Maserati A6 1500: The Car That Defined The Concept Of Grant Touring GTs
It all began 75 years ago with the Maserati A6 1500, a model with a revolutionary spirit, the forerunner of a class of car that had never been seen before. It would go on to influence the automotive landscape all over the world, and successive generations of Maserati road cars.
In March 1947, the Geneva Motor Show witnessed the launch of the first Gran Turismo in history: the Tipo A6 (taking its name from the project), better known as the A6 1500 Gran Turismo.
Accorded an enthusiastic welcome by professionals and the public, the Tipo A6 represented the first step in a story in which Maserati played an important role over the decades. No doubt the brand has held true to its hallmark of elegance and high performance, ubiquitous in every model in the current range too.
The history of the A6 1500 dates back to even earlier than 1947.
It actually goes all the way back to 1941 and the design of a saloon with a fixed head engine and twin camshaft, which had to be a close descendant of the 6CMs, if of course revisited with Gran Turismo in mind. The upshot was an outstanding engine with a maximum output of 65bhp, with its single Weber 36DCR carburettor giving the car a top speed of 150 km/h.
The project was named A6: A for ‘Alfieri’, 6 for the number of cylinders.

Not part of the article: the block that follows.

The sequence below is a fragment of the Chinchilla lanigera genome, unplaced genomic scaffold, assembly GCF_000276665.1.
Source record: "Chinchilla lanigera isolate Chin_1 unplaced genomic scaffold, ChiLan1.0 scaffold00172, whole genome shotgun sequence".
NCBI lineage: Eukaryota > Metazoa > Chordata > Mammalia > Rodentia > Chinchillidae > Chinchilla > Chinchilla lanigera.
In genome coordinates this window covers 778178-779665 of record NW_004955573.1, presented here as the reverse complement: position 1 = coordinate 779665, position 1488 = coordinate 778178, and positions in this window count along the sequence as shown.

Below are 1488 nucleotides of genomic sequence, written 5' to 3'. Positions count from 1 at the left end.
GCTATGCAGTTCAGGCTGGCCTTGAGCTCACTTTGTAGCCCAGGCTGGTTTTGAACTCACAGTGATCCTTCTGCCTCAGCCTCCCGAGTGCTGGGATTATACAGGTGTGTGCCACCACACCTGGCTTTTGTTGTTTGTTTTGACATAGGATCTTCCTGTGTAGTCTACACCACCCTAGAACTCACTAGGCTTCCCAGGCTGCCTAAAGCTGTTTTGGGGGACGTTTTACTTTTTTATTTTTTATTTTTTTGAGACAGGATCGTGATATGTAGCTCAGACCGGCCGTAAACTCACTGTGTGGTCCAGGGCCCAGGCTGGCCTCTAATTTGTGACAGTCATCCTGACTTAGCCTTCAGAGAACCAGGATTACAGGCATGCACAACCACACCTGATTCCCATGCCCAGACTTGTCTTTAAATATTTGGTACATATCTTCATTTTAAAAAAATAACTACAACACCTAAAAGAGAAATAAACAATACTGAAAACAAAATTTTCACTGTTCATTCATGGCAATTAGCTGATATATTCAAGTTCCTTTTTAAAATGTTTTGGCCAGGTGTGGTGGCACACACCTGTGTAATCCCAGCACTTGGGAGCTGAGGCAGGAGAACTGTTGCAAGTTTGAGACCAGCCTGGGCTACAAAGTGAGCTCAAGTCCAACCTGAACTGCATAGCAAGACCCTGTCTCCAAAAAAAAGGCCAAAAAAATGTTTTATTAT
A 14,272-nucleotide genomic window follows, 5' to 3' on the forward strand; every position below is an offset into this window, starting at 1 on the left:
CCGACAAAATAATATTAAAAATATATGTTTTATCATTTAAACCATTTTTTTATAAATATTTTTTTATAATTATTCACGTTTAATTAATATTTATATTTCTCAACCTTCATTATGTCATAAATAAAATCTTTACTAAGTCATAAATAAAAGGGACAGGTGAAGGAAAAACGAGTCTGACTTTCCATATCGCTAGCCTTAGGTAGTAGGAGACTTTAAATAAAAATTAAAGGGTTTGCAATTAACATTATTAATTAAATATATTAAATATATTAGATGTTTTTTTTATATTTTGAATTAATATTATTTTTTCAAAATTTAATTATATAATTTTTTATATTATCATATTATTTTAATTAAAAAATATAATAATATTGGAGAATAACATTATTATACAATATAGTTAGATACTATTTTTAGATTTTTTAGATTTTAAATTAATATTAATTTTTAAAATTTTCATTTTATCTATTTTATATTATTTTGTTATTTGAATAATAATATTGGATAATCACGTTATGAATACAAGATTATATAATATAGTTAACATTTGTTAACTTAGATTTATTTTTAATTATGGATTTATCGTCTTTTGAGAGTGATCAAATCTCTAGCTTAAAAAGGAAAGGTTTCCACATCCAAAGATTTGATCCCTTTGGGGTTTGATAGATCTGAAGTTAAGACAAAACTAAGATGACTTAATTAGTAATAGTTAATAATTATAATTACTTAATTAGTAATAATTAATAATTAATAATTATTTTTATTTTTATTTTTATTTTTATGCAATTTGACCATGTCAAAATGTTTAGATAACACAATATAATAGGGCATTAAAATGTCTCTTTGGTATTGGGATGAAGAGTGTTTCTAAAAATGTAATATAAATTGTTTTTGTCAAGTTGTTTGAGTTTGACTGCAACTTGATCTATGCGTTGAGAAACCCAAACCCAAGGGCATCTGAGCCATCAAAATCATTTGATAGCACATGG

It also featured independent wheel front suspension, with oscillating trapeziums and coil springs, rigid beam with leaf springs in the rear, hydraulically controlled brakes, and disc wheels (spoked on request), with a 3.5” channel, 16” in diameter, and 5.50–16 tyres.
Intended for the Geneva Motor Show, the first model was produced in February 1947 by the Pininfarina bodyshop, bearing its characteristic mechanically operated retractable inside headlights. However, the clearest innovation from the past was its tubular chassis with circular cross-section components, to adopt some of the most fashionable trends at the time.
Not only was it the retractable headlights and chassis that would attract the attention of the public in Geneva, but also the plexiglass sunroof and a bonnet that could be raised from both sides or removed.
Resounding compliments and awards quickly led to the decision to give the green light for production, albeit with certain changes from the prototype. These included the restoration of more conventional lights, framed in chrome plating. The Extra Lusso version also featured a new, more modern grille and larger side windows.
Production of the A6 1500 Gran Turismo continued until 1950, with a cosmetic update taking place in 1948. Pininfarina would also make further changes to the bodywork: the embossed trim was removed from the front fenders, and two rear seats were added to the cabin.
Despite the relatively limited number of units produced, 58 over its four years, the A6 1500 was a milestone in Maserati history. At that point, the brand began to establish itself as a producer of tailor-made, high-quality road cars, with sport in its DNA. The glorious Pininfarina-designed bodywork would then go on to inspire successive generations of Maserati cars: a high-class, timeless design that continues to resound to this day in the current range and will take the brand forward into the future.
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